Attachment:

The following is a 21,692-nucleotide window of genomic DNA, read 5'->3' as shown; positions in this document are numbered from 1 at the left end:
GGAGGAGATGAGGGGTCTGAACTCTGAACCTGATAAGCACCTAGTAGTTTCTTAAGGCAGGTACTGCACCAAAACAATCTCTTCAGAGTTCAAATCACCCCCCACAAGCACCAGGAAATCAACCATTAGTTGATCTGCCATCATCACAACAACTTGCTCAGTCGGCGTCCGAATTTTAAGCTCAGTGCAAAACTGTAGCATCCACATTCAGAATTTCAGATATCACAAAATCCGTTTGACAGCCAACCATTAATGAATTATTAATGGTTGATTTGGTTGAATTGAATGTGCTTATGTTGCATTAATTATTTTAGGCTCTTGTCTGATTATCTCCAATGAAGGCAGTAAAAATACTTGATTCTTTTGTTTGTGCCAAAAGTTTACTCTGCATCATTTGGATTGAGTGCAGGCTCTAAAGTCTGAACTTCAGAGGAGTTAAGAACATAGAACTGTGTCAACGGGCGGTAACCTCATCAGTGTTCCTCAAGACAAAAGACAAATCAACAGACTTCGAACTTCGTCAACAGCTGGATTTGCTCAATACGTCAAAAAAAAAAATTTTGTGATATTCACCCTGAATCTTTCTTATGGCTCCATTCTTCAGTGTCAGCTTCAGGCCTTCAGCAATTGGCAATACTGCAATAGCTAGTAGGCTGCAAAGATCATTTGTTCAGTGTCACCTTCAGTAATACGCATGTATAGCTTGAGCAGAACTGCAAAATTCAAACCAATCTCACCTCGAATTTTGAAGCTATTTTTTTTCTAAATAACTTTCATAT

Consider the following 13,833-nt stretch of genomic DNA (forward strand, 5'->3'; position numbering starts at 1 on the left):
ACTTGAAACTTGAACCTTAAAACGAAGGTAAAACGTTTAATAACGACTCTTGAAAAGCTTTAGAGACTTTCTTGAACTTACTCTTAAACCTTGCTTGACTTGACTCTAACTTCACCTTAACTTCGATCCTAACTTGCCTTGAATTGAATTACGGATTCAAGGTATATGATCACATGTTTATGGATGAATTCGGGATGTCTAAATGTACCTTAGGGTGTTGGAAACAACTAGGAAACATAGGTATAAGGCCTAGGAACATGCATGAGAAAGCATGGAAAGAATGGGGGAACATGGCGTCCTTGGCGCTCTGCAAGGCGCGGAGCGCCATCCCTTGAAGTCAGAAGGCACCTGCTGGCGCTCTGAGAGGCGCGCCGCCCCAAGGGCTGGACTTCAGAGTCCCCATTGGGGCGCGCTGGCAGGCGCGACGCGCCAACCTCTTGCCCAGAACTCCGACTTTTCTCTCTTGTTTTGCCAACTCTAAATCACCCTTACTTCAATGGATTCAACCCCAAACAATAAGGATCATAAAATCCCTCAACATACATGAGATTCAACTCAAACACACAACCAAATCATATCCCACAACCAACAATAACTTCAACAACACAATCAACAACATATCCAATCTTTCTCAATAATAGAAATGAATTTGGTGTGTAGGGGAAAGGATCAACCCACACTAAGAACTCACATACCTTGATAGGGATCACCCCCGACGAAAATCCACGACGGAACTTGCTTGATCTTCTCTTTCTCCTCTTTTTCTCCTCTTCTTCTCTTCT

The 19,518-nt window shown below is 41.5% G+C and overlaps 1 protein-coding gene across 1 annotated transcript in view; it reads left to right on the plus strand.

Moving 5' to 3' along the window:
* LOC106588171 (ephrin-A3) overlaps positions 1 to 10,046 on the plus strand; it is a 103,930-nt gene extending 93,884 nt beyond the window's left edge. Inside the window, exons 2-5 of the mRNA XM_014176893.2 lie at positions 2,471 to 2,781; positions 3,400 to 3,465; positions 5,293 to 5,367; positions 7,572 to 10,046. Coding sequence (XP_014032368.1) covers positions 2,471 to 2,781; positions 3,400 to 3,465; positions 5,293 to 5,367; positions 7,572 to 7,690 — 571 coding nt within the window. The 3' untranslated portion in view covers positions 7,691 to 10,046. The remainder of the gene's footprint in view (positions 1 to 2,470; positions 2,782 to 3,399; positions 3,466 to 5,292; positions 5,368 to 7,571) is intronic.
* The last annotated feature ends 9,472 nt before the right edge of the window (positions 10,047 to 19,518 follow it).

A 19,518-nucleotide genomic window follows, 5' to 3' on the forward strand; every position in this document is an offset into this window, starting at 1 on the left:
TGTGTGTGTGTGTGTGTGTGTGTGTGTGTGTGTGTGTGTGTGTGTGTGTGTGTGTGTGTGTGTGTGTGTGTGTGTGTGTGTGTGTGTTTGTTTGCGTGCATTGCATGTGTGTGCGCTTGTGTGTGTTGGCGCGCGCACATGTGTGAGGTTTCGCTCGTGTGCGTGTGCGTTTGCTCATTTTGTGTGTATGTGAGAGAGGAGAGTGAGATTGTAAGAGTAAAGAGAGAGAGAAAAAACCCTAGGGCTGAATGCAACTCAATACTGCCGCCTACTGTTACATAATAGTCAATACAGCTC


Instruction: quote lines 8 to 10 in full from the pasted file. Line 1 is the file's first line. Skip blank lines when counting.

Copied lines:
* The last annotated feature ends 9,472 nt before the right edge of the window (positions 10,047 to 19,518 follow it).

A 19,518-nucleotide genomic window follows, 5' to 3' on the forward strand; every position in this document is an offset into this window, starting at 1 on the left:
TGTGTGTGTGTGTGTGTGTGTGTGTGTGTGTGTGTGTGTGTGTGTGTGTGTGTGTGTGTGTGTGTGTGTGTGTGTGTGTGTGTGTGTTTGTTTGCGTGCATTGCATGTGTGTGCGCTTGTGTGTGTTGGCGCGCGCACATGTGTGAGGTTTCGCTCGTGTGCGTGTGCGTTTGCTCATTTTGTGTGTATGTGAGAGAGGAGAGTGAGATTGTAAGAGTAAAGAGAGAGAGAAAAAACCCTAGGGCTGAATGCAACTCAATACTGCCGCCTACTGTTACATAATAGTCAATACAGCTC